by Vic Leanza

In my freshman year at the University of Notre Dame, a metamorphosis occurred. It was one of a number of transformations which was to influence my life and the lives of others.

I had attended public schools from kindergarten through the 12th grade. Much time was spent on English, math, science, social studies and recreational activities. Now I found myself in a totally different atmosphere with the emphasis on developing mental, physical and spiritual excellence. The university is now twice as large as it was when I was a student there.

At that time I was also visually impaired (some called it legally blind) and I was struggling to maintain my academic and extracurricular responsibilities with some success. Classes were challenging and campus life was interesting, but nothing like what was to come.

One day, as I was strolling along on the beautiful grounds of Our Lady's University, with its well-groomed lawns and gorgeous trees, I decided to walk down near one of the two lakes on the campus. I encountered a little, muscle-bound man, dressed in a swim suit, who was about to plunge into the cold waters of St. Joseph's Lake. I had no idea that he was a priest at that moment.

He began to regard me with some interest, noticing my tendency to stand very close to many of the objects which I was observing. He started toward me and began to speak. "God bless you, son," he said. "I see that you have been presented with a visual challenge. If you will permit me to make a suggestion, I would recommend that you meet me at the boathouse on the other side of this lake in about 20 minutes, if you have the time. I have something to show you."

Whereupon, he dove into the chilly waters and proceeded to swim off into the distance, well beyond my limited vision. About 15 minutes later, I was standing by the little boathouse on the other side of the lake when a small, heavy-set priest came hustling toward me with a set of keys jingling in his hand. He proceeded to unlock the building and open the two doors at the top of a ramp leading down from the boathouse to the water. I moved in closer and began to make out several small boats, neatly stacked in rows inside.

Soon, we were carrying one of the boats down the ramp. He had very little trouble with the weight of the boat. (Later, I found out that he was also in charge of the weight-lifting program in the student athletic center.)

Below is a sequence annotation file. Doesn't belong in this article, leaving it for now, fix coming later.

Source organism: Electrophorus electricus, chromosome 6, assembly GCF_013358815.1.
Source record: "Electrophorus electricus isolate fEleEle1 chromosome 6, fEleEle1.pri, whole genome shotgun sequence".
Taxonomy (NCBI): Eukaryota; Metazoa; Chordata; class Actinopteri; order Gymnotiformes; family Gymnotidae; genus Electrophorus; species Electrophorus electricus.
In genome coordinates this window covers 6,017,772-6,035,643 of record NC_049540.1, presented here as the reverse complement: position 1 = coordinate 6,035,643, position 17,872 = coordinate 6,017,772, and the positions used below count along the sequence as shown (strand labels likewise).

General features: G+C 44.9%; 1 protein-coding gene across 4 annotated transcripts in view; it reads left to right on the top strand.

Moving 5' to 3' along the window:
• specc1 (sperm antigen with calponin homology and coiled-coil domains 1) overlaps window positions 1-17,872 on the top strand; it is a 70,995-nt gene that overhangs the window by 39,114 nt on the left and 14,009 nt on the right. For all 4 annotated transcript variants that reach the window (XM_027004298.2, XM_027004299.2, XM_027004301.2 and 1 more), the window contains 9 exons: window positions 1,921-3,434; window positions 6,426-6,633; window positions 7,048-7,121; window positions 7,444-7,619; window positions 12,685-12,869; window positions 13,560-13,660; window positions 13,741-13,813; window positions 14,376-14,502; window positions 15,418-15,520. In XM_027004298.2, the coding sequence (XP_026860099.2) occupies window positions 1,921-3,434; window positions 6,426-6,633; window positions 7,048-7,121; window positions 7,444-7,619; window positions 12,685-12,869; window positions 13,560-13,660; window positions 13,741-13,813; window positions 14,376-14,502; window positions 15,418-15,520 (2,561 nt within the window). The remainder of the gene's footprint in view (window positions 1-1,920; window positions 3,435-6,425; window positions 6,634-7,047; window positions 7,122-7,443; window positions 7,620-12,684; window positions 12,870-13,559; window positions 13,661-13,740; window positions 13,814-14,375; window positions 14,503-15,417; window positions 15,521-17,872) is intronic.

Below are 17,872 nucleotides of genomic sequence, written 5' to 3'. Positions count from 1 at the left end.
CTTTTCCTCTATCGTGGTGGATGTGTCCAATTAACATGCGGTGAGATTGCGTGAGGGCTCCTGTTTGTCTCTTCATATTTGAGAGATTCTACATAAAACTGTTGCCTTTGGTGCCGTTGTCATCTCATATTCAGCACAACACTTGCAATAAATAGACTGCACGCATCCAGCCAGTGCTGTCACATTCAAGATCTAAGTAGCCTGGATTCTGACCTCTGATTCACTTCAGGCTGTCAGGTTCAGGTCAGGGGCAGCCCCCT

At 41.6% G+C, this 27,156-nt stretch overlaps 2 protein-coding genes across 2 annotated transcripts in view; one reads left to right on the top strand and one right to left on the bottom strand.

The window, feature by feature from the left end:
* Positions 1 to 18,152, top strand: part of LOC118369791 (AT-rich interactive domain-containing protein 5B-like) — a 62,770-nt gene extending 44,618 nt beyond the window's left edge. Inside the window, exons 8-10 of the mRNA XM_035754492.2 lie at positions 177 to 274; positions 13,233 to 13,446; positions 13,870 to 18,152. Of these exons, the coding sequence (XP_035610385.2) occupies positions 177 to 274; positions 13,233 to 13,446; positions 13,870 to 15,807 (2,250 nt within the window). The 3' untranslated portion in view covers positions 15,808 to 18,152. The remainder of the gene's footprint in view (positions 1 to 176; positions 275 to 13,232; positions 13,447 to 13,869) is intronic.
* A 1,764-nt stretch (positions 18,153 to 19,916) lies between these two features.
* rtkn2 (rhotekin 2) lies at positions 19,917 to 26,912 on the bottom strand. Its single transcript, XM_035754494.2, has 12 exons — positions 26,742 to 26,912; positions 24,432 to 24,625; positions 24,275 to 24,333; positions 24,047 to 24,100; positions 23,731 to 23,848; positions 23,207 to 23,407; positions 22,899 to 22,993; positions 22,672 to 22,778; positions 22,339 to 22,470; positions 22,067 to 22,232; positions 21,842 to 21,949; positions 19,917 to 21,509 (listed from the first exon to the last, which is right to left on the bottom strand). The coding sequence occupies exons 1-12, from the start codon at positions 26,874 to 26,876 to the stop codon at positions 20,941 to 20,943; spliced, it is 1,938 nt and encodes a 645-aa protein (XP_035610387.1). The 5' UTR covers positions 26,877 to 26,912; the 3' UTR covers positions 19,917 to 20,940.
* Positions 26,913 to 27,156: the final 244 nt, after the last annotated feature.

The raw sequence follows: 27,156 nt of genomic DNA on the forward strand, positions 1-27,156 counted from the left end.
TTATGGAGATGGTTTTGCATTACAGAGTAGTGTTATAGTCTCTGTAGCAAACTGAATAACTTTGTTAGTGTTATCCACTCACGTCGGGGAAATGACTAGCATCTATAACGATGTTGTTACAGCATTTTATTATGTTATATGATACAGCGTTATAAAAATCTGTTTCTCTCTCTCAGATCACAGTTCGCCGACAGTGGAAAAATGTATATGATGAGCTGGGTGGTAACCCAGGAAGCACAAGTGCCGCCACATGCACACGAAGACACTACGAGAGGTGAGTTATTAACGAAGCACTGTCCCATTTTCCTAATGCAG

That's how it all started. I learned how to sail. Usually, others steered the boat while I handled the lines. Then I became a member of the sailing team. I handled the jib sheets when we raced against Michigan. I graduated to the mainsheet when we raced against Northwestern, and so on. The rest is history.

After graduation, I sailed with people who owned larger sailboats. Finally, I bought my first sailboat when I became gainfully employed. I have owned and operated a number of sailboats, one at a time, in a slow succession, throughout my adult life. My years as a professional psychologist have been filled with challenges, but my avocational activities as a blind sailor teaching my sighted friends to sail as they provide visual feedback for me when we are under way has given me much pleasure.

My wife of many years was one of my early sailing mates. Later, I taught my two children to sail. My son is presently the captain of a tall ship.

My eyesight gradually decreased and finally disappeared completely after many failed surgeries. Then, it happened. A 26-foot Pearson masthead sloop was donated to the Cleveland Sight Center in 1994. The Cleveland Sight Center is a large, non-profit agency which provides many services for persons who are blind or visually impaired in northeast Ohio. I was asked by the executive director of the agency to start a sailing program at the center since I was the only blind sailor that he knew.

The sailing program has now been operating for many years. It began with one boat and 12 people in 1995 and now has two boats and almost 100 people, half of whom are sighted and half of whom are blind or visually impaired. We have 12 teams of eight people each. Two teams go out each evening during the week from May through October. People join together in a mutually interdependent experience as they sail with their team each week. We do this on Lake Erie, which provides many challenges as well as beautiful sunsets and plenty of multi-sensory experiences.

So, you see, the transformation has been passed on. The spirit moves us. You might say it is the Holy Spirit at work.

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